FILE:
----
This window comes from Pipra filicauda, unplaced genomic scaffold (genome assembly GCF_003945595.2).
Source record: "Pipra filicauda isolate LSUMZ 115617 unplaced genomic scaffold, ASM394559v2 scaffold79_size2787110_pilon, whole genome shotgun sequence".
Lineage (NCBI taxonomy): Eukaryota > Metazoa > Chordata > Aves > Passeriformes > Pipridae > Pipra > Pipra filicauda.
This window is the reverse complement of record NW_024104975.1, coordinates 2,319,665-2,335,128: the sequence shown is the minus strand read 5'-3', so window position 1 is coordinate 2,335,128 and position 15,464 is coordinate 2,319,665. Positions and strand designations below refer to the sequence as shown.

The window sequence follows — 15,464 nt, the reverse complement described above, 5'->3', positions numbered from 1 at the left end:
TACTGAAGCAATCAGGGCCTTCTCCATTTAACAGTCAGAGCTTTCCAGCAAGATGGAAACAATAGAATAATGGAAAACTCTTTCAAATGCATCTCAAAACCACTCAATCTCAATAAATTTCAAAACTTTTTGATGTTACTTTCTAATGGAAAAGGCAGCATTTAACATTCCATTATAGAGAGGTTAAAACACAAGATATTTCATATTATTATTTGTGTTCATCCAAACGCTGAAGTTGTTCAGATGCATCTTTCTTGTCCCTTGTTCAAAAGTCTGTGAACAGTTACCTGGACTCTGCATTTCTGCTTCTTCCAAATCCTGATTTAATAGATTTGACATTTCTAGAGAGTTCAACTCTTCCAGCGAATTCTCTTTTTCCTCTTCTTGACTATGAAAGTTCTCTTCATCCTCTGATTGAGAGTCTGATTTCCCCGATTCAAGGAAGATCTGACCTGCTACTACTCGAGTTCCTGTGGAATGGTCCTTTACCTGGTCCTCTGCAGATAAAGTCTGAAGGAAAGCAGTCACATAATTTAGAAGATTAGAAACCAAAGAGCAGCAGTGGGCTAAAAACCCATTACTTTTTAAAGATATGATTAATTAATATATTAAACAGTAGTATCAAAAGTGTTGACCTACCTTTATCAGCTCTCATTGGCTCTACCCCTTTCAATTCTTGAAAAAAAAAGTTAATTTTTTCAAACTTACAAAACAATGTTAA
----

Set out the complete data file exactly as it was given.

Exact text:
This window comes from Pipra filicauda, unplaced genomic scaffold (genome assembly GCF_003945595.2).
Source record: "Pipra filicauda isolate LSUMZ 115617 unplaced genomic scaffold, ASM394559v2 scaffold79_size2787110_pilon, whole genome shotgun sequence".
Lineage (NCBI taxonomy): Eukaryota > Metazoa > Chordata > Aves > Passeriformes > Pipridae > Pipra > Pipra filicauda.
This window is the reverse complement of record NW_024104975.1, coordinates 2,319,665-2,335,128: the sequence shown is the minus strand read 5'-3', so window position 1 is coordinate 2,335,128 and position 15,464 is coordinate 2,319,665. Positions and strand designations below refer to the sequence as shown.

The window sequence follows — 15,464 nt, the reverse complement described above, 5'->3', positions numbered from 1 at the left end:
TACTGAAGCAATCAGGGCCTTCTCCATTTAACAGTCAGAGCTTTCCAGCAAGATGGAAACAATAGAATAATGGAAAACTCTTTCAAATGCATCTCAAAACCACTCAATCTCAATAAATTTCAAAACTTTTTGATGTTACTTTCTAATGGAAAAGGCAGCATTTAACATTCCATTATAGAGAGGTTAAAACACAAGATATTTCATATTATTATTTGTGTTCATCCAAACGCTGAAGTTGTTCAGATGCATCTTTCTTGTCCCTTGTTCAAAAGTCTGTGAACAGTTACCTGGACTCTGCATTTCTGCTTCTTCCAAATCCTGATTTAATAGATTTGACATTTCTAGAGAGTTCAACTCTTCCAGCGAATTCTCTTTTTCCTCTTCTTGACTATGAAAGTTCTCTTCATCCTCTGATTGAGAGTCTGATTTCCCCGATTCAAGGAAGATCTGACCTGCTACTACTCGAGTTCCTGTGGAATGGTCCTTTACCTGGTCCTCTGCAGATAAAGTCTGAAGGAAAGCAGTCACATAATTTAGAAGATTAGAAACCAAAGAGCAGCAGTGGGCTAAAAACCCATTACTTTTTAAAGATATGATTAATTAATATATTAAACAGTAGTATCAAAAGTGTTGACCTACCTTTATCAGCTCTCATTGGCTCTACCCCTTTCAATTCTTGAAAAAAAAAGTTAATTTTTTCAAACTTACAAAACAATGTTAA